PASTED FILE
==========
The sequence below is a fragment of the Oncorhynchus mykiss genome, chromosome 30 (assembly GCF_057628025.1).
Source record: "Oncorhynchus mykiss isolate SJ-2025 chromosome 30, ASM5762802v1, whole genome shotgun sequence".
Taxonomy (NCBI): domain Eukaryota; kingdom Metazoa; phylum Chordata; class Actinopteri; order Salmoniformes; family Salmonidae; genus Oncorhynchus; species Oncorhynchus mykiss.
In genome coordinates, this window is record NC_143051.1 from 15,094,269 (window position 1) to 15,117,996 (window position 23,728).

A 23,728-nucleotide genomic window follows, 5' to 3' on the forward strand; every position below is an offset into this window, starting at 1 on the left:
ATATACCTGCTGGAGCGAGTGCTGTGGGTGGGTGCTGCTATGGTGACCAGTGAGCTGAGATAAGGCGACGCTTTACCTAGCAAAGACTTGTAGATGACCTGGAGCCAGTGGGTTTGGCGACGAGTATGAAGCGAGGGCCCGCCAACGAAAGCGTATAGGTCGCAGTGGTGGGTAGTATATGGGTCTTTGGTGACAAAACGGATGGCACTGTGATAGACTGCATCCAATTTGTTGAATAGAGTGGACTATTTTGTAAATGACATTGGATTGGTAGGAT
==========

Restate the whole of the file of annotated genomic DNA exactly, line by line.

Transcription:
The sequence below is a fragment of the Oncorhynchus mykiss genome, chromosome 30 (assembly GCF_057628025.1).
Source record: "Oncorhynchus mykiss isolate SJ-2025 chromosome 30, ASM5762802v1, whole genome shotgun sequence".
Taxonomy (NCBI): domain Eukaryota; kingdom Metazoa; phylum Chordata; class Actinopteri; order Salmoniformes; family Salmonidae; genus Oncorhynchus; species Oncorhynchus mykiss.
In genome coordinates, this window is record NC_143051.1 from 15,094,269 (window position 1) to 15,117,996 (window position 23,728).

A 23,728-nucleotide genomic window follows, 5' to 3' on the forward strand; every position below is an offset into this window, starting at 1 on the left:
ATATACCTGCTGGAGCGAGTGCTGTGGGTGGGTGCTGCTATGGTGACCAGTGAGCTGAGATAAGGCGACGCTTTACCTAGCAAAGACTTGTAGATGACCTGGAGCCAGTGGGTTTGGCGACGAGTATGAAGCGAGGGCCCGCCAACGAAAGCGTATAGGTCGCAGTGGTGGGTAGTATATGGGTCTTTGGTGACAAAACGGATGGCACTGTGATAGACTGCATCCAATTTGTTGAATAGAGTGGACTATTTTGTAAATGACATTGGATTGGTAGGAT